- Sport physiology
- Performance enhancement in sport
- Technology and exercise science
- Injury–prevention, evaluation, and rehabilitation
- Exercise science, biomechanics, and strength and conditioning
- Sports nutrition and exercise metabolism
Theme 3: Sports Education
- Innovation in coaching
- Quality physical and sport education in schools and communities
- Values based education in sport
- Coaching styles, leadership and management
- Role of sport science
- Sport programs in schools, colleges, and universities
- Physical and sports education
Theme 4: Sports Management
- Sport facilities: design, management, and security
- Sport Organization and event management
- Data analytics in sport
- Sustainable development in sports organizations
- Media and communications in sport
- Adjudication, refereeing, rule-making, and game governance
- Professionalism in sport
- Fan based development—marketing and branding
- Media coverage, communications, and journalism in sport
When preparing manuscripts for submission in the Sport Journal, authors should follow the guidelines in the Publication Manual of the American Psychological Association (7th edition; www.apa.org). Manuscripts will be summarily rejected if they do not follow the APA guidelines.
Manuscripts must be in English. If this is not the first language of the author, contributions should be checked for grammar and syntax, prior to submission, by a person fluent in academic English. It is not the responsibility of the editorial team to redraft articles into an acceptable form and manuscripts, which do not meet the required standard, will be returned. American conventions in spelling and punctuation should be used throughout.
Manuscripts submitted will be judged primarily on their substantive content, but writing style, structure, and length are very important considerations. Poor presentation is sufficient reason for the rejection of a manuscript. When first received, manuscripts will be evaluated by the editor in terms of their contribution-to-length ratio. Thus, manuscripts should be written as simply and concisely as possible. Generally, papers should be no longer than 20 double-spaced pages (using one-inch margins and Times New Roman 12-point font), inclusive of references, tables, figures, and appendices. However, we recognize that in rare circumstances, papers intended to make very extensive contributions may require additional space. Prior to submitting a manuscript, authors should consider the contribution-to-length ratio and ask themselves: “Is the paper long enough to cover the subject while concise enough to maintain the reader’s interest?”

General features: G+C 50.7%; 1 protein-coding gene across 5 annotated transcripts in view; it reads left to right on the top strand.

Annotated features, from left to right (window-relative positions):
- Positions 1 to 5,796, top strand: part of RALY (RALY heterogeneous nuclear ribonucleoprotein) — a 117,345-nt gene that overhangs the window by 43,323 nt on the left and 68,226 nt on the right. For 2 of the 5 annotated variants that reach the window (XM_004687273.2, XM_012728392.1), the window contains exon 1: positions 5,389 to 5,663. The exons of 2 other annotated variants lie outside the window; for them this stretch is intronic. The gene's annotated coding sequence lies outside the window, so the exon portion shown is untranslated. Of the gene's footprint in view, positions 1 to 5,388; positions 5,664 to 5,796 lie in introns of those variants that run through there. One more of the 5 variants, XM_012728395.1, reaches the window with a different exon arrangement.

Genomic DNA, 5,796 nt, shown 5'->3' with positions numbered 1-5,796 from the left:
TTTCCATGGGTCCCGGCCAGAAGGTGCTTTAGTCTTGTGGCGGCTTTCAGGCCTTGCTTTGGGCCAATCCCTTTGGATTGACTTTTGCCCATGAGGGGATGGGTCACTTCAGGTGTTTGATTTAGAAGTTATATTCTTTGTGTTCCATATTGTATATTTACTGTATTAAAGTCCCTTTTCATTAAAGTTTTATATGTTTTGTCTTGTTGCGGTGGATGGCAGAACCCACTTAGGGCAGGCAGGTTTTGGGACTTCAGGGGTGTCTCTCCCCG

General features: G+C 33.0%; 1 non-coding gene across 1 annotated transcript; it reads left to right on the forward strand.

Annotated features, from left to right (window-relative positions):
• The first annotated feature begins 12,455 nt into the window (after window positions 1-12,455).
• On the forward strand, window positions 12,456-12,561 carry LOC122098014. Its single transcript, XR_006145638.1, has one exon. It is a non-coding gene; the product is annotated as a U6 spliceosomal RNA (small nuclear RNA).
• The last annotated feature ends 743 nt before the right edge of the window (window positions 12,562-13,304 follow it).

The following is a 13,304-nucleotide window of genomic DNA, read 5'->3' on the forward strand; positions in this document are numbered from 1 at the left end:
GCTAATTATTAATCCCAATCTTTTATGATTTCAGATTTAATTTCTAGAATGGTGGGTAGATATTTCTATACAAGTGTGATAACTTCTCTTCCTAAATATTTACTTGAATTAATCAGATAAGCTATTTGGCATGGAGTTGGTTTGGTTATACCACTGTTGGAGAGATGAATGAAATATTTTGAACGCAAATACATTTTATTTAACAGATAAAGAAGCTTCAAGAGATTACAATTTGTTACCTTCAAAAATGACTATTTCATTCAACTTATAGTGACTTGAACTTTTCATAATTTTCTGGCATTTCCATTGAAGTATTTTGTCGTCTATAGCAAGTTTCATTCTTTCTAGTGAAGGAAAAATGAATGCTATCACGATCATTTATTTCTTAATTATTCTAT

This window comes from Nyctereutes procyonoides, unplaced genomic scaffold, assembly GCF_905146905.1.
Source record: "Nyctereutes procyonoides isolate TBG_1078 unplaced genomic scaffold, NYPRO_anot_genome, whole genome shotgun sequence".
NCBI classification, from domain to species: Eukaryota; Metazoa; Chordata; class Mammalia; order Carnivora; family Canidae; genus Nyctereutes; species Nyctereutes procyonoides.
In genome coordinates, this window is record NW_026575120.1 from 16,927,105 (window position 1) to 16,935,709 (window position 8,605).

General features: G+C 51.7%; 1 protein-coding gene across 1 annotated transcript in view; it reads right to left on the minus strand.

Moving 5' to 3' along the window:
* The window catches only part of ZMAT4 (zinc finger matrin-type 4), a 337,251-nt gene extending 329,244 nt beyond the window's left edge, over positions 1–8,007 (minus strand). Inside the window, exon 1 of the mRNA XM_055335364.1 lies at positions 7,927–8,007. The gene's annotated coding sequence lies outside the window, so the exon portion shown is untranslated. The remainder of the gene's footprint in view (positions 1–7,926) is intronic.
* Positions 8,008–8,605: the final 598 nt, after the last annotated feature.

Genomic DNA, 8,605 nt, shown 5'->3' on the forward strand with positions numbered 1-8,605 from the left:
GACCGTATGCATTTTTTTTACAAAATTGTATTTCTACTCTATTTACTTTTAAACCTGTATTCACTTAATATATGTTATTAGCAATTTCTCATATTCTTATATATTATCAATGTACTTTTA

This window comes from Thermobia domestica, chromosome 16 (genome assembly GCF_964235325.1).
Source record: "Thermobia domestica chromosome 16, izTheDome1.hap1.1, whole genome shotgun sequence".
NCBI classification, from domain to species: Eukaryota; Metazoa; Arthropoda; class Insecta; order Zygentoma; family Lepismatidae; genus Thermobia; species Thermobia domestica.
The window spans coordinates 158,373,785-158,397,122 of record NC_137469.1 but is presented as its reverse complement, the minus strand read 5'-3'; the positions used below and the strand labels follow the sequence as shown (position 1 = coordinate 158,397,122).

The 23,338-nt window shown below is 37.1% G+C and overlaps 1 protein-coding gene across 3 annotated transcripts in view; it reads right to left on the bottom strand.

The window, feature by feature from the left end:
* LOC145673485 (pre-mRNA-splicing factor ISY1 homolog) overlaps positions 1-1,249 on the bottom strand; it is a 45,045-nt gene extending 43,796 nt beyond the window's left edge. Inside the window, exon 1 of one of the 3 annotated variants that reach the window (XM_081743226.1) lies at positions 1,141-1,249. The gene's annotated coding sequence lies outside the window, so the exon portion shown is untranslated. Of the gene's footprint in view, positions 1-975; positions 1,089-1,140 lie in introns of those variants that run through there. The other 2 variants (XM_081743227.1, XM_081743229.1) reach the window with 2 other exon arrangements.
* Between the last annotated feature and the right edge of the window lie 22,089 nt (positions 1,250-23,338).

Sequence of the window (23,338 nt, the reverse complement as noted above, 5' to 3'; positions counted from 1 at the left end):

Preparing your manuscript
The information below details the section headings that you should include in your manuscript and what information should be within each section. An example of a complete submission can be found here. Feel free to use this article as a template when preparing your manuscript.
The title page should:
- present a title that includes, if appropriate, the study design,
- running head,
- the full names and institutional affiliations of all authors, and the corresponding author should be identified with a complete mailing address, phone number, and e-mail address.
- The major category should be identified on the title page:
- Sports Management
- Sports Coaching
- Sports Studies
- Sports Medicine
- Sports Fitness and Health
Blind Title Page
Should only include the title of the article and running head.
The Abstract should not exceed 350 words. Please minimize the use of abbreviations and do not cite references in the abstract. The abstract must include the following separate sections:
- Conclusions, and
- Applications in Sport.
Be brief and concise and include only the important findings and outcomes and how they relate to sport.
Three to ten keywords representing the main content of the article chosen from terms not used in the title.
The introduction should be a brief review of the topics being presented and how they relate to your study purpose and hypothesis. The focus of this section is to give a brief background of your topic and explain why your paper/research is necessary. This section is typically one to three pages double-spaced and highly referenced. The end of this section should include a statement of what the article will include and/or a purpose and hypotheses.
List of abbreviations
If abbreviations are used in the text they should be defined in the text at first use, and a list of abbreviations can be provided.
Should clearly include the complete study design referencing when necessary and include the setting, type of participants and/or type and location of the database, what methods were used, what type of statistics were used. This section should also include a statement regarding the subjects’ consent to participate when appropriate.
This should include the findings of the study including, if appropriate, results of statistical analysis, which must be included either in the text or as tables and figures.